Webmentions on a static site with GitHub Actions

| 6 min read

Last year, I added webmentions to this blog. To recap, webmentions are a web standard to create a network of comments, likes, and reposts between ordinary sites. I set up a brid.gy account to poll Twitter for webmentions targetting my blog, and I caught them with webmention.io.

Webmentions were fetched with AJAX and rendered at the bottom of each page. There were two things I didn't like about this approach:

  • I'd rather just have them prerendered by Hugo, my static site generator
  • Webmentions are stored on Webmention.io, but I'd rather have ownership over them

After some tinkering, I came up with an alternative: a cron-based GitHub Action that queries webmention.io for new webmentions. The Action then commits them to my site's repository, so I can access the data with my static site generator, Hugo.

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Composer, semver, and underlying dependency changes

| 2 min read

Every now and then I need to bump a dependency in a package, or require a higher PHP version.

  {
      "name": "my/package",
      "require": {
-         "php": ">=7.2.0",
+         "php": ">=7.4.0",
-         "league/commonmark": "^0.19",
+         "league/commonmark": "^1.0",
      }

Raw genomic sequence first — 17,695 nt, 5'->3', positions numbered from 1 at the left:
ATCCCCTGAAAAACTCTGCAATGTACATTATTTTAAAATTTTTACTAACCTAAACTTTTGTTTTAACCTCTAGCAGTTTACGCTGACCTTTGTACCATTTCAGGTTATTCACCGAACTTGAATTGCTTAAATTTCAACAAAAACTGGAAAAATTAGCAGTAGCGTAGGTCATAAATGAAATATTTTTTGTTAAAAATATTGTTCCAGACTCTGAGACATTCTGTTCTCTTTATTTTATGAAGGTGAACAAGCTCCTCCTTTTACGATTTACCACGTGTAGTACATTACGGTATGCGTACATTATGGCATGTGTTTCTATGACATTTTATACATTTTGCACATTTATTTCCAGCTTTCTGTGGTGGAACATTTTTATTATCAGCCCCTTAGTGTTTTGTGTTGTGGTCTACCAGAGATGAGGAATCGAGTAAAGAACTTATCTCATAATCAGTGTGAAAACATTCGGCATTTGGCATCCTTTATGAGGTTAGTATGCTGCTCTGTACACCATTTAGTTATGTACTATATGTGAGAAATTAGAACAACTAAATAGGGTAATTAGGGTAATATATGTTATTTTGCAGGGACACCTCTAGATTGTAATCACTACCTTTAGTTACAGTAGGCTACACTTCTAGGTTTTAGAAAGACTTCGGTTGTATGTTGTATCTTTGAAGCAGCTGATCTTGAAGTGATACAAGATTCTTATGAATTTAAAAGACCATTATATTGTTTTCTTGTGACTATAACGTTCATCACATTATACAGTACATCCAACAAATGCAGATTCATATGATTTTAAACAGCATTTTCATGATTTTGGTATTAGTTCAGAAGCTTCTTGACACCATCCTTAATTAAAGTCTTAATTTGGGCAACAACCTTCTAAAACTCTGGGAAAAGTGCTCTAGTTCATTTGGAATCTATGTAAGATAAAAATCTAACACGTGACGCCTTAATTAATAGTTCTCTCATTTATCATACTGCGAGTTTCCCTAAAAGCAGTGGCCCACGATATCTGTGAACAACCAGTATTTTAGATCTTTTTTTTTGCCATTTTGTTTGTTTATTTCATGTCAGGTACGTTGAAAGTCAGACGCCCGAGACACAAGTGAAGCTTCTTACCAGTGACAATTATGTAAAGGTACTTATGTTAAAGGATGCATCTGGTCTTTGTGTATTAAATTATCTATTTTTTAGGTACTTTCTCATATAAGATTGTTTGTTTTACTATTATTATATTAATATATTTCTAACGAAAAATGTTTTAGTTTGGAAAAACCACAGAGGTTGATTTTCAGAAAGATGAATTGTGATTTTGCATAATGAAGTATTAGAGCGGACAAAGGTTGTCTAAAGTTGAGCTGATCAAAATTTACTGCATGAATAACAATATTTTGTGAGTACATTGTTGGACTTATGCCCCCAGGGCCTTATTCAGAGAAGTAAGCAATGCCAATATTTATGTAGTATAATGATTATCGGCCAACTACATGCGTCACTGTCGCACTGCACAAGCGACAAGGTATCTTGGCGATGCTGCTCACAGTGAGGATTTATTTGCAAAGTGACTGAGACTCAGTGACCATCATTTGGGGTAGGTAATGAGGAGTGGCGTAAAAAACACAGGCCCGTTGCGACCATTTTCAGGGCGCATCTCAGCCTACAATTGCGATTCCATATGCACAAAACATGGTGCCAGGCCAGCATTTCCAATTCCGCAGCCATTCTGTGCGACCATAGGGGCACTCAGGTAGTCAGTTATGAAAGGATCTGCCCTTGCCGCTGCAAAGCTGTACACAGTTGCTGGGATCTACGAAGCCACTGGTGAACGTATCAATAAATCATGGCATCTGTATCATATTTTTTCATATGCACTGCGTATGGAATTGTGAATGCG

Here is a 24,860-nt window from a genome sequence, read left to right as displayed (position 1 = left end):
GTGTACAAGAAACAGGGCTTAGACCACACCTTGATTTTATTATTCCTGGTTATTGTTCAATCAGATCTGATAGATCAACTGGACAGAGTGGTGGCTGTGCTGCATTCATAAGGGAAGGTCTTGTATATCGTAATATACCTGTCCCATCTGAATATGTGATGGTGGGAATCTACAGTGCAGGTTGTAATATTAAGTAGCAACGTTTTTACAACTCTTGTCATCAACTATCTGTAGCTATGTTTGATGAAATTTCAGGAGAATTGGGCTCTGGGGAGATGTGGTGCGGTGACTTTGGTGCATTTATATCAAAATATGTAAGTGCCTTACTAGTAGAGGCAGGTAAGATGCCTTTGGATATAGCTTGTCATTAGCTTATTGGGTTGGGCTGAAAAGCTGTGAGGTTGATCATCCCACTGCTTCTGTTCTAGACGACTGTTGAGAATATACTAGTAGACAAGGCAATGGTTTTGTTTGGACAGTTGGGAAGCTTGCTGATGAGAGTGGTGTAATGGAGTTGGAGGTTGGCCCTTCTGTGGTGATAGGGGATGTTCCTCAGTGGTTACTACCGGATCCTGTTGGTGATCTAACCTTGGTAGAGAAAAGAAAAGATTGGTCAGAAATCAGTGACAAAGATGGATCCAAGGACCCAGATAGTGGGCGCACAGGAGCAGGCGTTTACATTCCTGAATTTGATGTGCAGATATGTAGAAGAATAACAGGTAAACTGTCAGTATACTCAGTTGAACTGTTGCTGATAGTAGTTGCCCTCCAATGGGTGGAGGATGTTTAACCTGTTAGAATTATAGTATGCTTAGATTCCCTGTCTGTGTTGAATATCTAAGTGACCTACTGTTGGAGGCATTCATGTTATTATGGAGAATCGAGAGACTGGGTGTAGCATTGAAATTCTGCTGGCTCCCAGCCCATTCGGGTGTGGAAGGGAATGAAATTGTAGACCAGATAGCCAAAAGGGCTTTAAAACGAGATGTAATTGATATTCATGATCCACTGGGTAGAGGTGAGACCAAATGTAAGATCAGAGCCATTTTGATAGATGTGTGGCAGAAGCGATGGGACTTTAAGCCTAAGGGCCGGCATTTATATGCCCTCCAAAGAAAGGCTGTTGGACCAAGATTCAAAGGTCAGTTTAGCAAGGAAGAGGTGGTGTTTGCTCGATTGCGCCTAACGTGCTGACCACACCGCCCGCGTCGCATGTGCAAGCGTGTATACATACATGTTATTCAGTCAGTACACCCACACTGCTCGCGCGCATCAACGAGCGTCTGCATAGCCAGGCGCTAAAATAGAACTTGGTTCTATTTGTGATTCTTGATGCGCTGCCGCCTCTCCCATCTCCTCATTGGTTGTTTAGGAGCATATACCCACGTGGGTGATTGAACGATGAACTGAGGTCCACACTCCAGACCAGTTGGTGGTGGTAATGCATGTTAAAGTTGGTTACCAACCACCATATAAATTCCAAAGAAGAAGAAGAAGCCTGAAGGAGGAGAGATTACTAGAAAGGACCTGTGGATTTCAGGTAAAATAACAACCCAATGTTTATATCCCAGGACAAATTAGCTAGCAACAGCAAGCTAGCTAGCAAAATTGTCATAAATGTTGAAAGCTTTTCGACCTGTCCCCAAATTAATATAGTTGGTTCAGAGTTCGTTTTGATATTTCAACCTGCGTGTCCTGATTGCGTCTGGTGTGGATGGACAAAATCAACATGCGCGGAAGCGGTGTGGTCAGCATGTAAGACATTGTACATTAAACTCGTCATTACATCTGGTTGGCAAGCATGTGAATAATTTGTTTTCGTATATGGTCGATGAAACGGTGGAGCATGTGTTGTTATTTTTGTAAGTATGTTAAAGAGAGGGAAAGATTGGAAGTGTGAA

}

When updating an underlying dependency, I don't always tag a new major version. Some people consider this to be a breaking change, but it isn't. Here's how to deal with dependency and language updates from a package maintainer's perspective.

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Privacy and having nothing to hide

| on pjrvs.com

I've always had a hard time finding a proper response to the classic “privacy isn't important because I have nothing to hide” argument.

Paul Jarvis, cofounder of the privacy-first analytics tool Fathom Analytics, makes some strong points in But I have nothing to hide.

Whether it’s on reality TV or even just social media, we act and speak differently because we know we are being watched. We lose our ability to be authentic or explore our own identity and views because we're stuck trying to put forward our “best selves” and ensure everyone else that we’re here “for the right reasons”.

Read the full article on pjrvs.com.


Setting up a global .gitignore file

| 1 min read

Reviewing pull requests, I often see contributors sneakily adding editor configuration to the repository's .gitignore file.

  composer.lock
  package.lock
+ .vscode

If everyone would commit their environment-specific .gitignore rules, we'd have a long list to maintain! My repository doesn't care about your editor configuration.

There's a better solution to this: a personal, global .gitignore file for all your repositories. Here's how you can set one up.

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Give it five minutes

| on signalvnoise.com

I came across this post by Jason Fried (from Basecamp) about giving ideas a few minutes before shooting them down.

I've caught myself blurting out unnecessary negative opinions when presented with an idea. More often than not, I have more empathy towards the idea a few minutes later, and feel bad about my initial reaction.

Next time you hear something, or someone, talk about an idea, pitch an idea, or suggest an idea, give it five minutes. Think about it a little bit before pushing back, before saying it’s too hard or it’s too much work. Those things may be true, but there may be another truth in there too: It may be worth it.

Read Give it five minutes on signalvnoise.com.